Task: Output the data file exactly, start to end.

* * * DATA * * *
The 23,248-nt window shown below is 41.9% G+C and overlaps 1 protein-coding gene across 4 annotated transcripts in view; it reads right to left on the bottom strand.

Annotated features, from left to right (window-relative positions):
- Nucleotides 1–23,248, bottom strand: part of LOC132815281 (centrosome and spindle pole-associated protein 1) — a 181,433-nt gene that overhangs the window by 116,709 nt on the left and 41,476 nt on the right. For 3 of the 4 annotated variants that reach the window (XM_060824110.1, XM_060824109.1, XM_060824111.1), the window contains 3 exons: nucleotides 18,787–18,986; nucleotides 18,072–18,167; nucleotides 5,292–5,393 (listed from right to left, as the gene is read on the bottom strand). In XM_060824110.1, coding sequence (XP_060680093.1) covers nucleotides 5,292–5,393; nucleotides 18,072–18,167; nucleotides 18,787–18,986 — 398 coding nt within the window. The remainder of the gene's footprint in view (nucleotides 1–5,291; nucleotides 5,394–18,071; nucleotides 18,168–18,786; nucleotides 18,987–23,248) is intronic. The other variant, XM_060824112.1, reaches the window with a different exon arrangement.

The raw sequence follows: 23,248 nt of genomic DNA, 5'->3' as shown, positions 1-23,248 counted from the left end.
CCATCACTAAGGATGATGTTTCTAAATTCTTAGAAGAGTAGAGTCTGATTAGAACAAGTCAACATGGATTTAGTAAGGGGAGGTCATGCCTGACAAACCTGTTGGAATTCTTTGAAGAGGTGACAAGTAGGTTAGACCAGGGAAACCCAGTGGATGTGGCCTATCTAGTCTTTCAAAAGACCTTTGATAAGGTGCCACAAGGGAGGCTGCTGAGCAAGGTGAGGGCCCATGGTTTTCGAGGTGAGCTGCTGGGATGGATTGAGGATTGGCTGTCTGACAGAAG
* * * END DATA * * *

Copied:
The 23,248-nt window shown below is 41.9% G+C and overlaps 1 protein-coding gene across 4 annotated transcripts in view; it reads right to left on the bottom strand.

Annotated features, from left to right (window-relative positions):
- Nucleotides 1–23,248, bottom strand: part of LOC132815281 (centrosome and spindle pole-associated protein 1) — a 181,433-nt gene that overhangs the window by 116,709 nt on the left and 41,476 nt on the right. For 3 of the 4 annotated variants that reach the window (XM_060824110.1, XM_060824109.1, XM_060824111.1), the window contains 3 exons: nucleotides 18,787–18,986; nucleotides 18,072–18,167; nucleotides 5,292–5,393 (listed from right to left, as the gene is read on the bottom strand). In XM_060824110.1, coding sequence (XP_060680093.1) covers nucleotides 5,292–5,393; nucleotides 18,072–18,167; nucleotides 18,787–18,986 — 398 coding nt within the window. The remainder of the gene's footprint in view (nucleotides 1–5,291; nucleotides 5,394–18,071; nucleotides 18,168–18,786; nucleotides 18,987–23,248) is intronic. The other variant, XM_060824112.1, reaches the window with a different exon arrangement.

The raw sequence follows: 23,248 nt of genomic DNA, 5'->3' as shown, positions 1-23,248 counted from the left end.
CCATCACTAAGGATGATGTTTCTAAATTCTTAGAAGAGTAGAGTCTGATTAGAACAAGTCAACATGGATTTAGTAAGGGGAGGTCATGCCTGACAAACCTGTTGGAATTCTTTGAAGAGGTGACAAGTAGGTTAGACCAGGGAAACCCAGTGGATGTGGCCTATCTAGTCTTTCAAAAGACCTTTGATAAGGTGCCACAAGGGAGGCTGCTGAGCAAGGTGAGGGCCCATGGTTTTCGAGGTGAGCTGCTGGGATGGATTGAGGATTGGCTGTCTGACAGAAG